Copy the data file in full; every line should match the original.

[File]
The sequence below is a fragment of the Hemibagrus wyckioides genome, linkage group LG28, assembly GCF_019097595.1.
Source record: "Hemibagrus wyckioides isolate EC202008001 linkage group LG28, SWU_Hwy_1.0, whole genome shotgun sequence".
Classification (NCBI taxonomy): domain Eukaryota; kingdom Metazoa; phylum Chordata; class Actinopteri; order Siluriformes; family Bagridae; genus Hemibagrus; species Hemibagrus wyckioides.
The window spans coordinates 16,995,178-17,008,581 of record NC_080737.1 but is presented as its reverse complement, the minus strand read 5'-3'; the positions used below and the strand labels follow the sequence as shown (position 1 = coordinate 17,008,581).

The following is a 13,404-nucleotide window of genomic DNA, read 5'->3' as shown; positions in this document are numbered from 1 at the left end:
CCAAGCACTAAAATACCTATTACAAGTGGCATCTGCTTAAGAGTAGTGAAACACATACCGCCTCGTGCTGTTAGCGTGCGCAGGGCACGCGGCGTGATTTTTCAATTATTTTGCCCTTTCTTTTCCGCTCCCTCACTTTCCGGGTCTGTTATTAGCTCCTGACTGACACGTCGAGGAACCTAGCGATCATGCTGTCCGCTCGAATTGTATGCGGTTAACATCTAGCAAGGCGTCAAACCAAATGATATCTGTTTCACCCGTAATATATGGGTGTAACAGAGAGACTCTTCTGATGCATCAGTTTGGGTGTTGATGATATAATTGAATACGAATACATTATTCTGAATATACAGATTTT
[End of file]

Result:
The sequence below is a fragment of the Hemibagrus wyckioides genome, linkage group LG28, assembly GCF_019097595.1.
Source record: "Hemibagrus wyckioides isolate EC202008001 linkage group LG28, SWU_Hwy_1.0, whole genome shotgun sequence".
Classification (NCBI taxonomy): domain Eukaryota; kingdom Metazoa; phylum Chordata; class Actinopteri; order Siluriformes; family Bagridae; genus Hemibagrus; species Hemibagrus wyckioides.
The window spans coordinates 16,995,178-17,008,581 of record NC_080737.1 but is presented as its reverse complement, the minus strand read 5'-3'; the positions used below and the strand labels follow the sequence as shown (position 1 = coordinate 17,008,581).

The following is a 13,404-nucleotide window of genomic DNA, read 5'->3' as shown; positions in this document are numbered from 1 at the left end:
CCAAGCACTAAAATACCTATTACAAGTGGCATCTGCTTAAGAGTAGTGAAACACATACCGCCTCGTGCTGTTAGCGTGCGCAGGGCACGCGGCGTGATTTTTCAATTATTTTGCCCTTTCTTTTCCGCTCCCTCACTTTCCGGGTCTGTTATTAGCTCCTGACTGACACGTCGAGGAACCTAGCGATCATGCTGTCCGCTCGAATTGTATGCGGTTAACATCTAGCAAGGCGTCAAACCAAATGATATCTGTTTCACCCGTAATATATGGGTGTAACAGAGAGACTCTTCTGATGCATCAGTTTGGGTGTTGATGATATAATTGAATACGAATACATTATTCTGAATATACAGATTTT